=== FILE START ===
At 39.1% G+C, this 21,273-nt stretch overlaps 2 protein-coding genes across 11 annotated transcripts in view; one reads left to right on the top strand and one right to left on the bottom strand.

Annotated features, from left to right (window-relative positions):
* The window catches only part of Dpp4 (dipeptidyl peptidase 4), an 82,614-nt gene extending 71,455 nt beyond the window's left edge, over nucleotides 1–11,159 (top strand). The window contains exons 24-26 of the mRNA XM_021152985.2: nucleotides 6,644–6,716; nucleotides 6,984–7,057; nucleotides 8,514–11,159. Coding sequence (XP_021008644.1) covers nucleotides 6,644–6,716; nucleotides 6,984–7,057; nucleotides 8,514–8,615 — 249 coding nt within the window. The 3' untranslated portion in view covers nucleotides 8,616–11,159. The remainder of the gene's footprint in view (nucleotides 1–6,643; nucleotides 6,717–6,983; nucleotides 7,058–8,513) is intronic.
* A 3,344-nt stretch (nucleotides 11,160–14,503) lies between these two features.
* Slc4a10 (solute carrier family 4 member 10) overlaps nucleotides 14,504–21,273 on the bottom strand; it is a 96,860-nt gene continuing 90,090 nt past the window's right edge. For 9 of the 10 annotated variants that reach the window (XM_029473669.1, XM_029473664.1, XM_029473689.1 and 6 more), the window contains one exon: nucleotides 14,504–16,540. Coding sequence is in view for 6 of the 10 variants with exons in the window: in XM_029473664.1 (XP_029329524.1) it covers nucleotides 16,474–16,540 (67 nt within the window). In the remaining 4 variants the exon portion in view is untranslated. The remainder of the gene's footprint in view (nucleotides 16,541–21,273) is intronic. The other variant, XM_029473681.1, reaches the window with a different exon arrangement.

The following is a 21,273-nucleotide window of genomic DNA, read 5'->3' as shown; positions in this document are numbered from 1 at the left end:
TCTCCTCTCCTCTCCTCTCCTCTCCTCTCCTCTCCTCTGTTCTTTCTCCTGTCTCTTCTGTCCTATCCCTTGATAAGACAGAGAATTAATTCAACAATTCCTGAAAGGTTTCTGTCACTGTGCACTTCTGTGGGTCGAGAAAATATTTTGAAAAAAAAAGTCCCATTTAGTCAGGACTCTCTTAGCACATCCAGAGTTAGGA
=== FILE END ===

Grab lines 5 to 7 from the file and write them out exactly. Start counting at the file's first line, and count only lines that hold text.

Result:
* Slc4a10 (solute carrier family 4 member 10) overlaps nucleotides 14,504–21,273 on the bottom strand; it is a 96,860-nt gene continuing 90,090 nt past the window's right edge. For 9 of the 10 annotated variants that reach the window (XM_029473669.1, XM_029473664.1, XM_029473689.1 and 6 more), the window contains one exon: nucleotides 14,504–16,540. Coding sequence is in view for 6 of the 10 variants with exons in the window: in XM_029473664.1 (XP_029329524.1) it covers nucleotides 16,474–16,540 (67 nt within the window). In the remaining 4 variants the exon portion in view is untranslated. The remainder of the gene's footprint in view (nucleotides 16,541–21,273) is intronic. The other variant, XM_029473681.1, reaches the window with a different exon arrangement.

The following is a 21,273-nucleotide window of genomic DNA, read 5'->3' as shown; positions in this document are numbered from 1 at the left end:
TCTCCTCTCCTCTCCTCTCCTCTCCTCTCCTCTCCTCTGTTCTTTCTCCTGTCTCTTCTGTCCTATCCCTTGATAAGACAGAGAATTAATTCAACAATTCCTGAAAGGTTTCTGTCACTGTGCACTTCTGTGGGTCGAGAAAATATTTTGAAAAAAAAAGTCCCATTTAGTCAGGACTCTCTTAGCACATCCAGAGTTAGGA